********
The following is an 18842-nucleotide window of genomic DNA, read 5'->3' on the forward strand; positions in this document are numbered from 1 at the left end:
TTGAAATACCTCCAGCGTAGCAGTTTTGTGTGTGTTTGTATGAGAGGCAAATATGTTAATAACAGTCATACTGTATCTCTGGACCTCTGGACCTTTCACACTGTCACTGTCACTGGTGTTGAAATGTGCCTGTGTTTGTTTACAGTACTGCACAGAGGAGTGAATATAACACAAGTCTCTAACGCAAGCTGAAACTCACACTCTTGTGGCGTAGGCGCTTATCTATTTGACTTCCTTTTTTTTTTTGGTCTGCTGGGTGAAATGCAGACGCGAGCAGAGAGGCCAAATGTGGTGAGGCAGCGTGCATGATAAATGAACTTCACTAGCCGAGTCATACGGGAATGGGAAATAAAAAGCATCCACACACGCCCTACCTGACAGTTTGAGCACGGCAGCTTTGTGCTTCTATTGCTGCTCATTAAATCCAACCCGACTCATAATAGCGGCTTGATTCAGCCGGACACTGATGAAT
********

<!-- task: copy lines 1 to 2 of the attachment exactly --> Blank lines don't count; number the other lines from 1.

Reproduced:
The following is an 18842-nucleotide window of genomic DNA, read 5'->3' on the forward strand; positions in this document are numbered from 1 at the left end:
TTGAAATACCTCCAGCGTAGCAGTTTTGTGTGTGTTTGTATGAGAGGCAAATATGTTAATAACAGTCATACTGTATCTCTGGACCTCTGGACCTTTCACACTGTCACTGTCACTGGTGTTGAAATGTGCCTGTGTTTGTTTACAGTACTGCACAGAGGAGTGAATATAACACAAGTCTCTAACGCAAGCTGAAACTCACACTCTTGTGGCGTAGGCGCTTATCTATTTGACTTCCTTTTTTTTTTTGGTCTGCTGGGTGAAATGCAGACGCGAGCAGAGAGGCCAAATGTGGTGAGGCAGCGTGCATGATAAATGAACTTCACTAGCCGAGTCATACGGGAATGGGAAATAAAAAGCATCCACACACGCCCTACCTGACAGTTTGAGCACGGCAGCTTTGTGCTTCTATTGCTGCTCATTAAATCCAACCCGACTCATAATAGCGGCTTGATTCAGCCGGACACTGATGAAT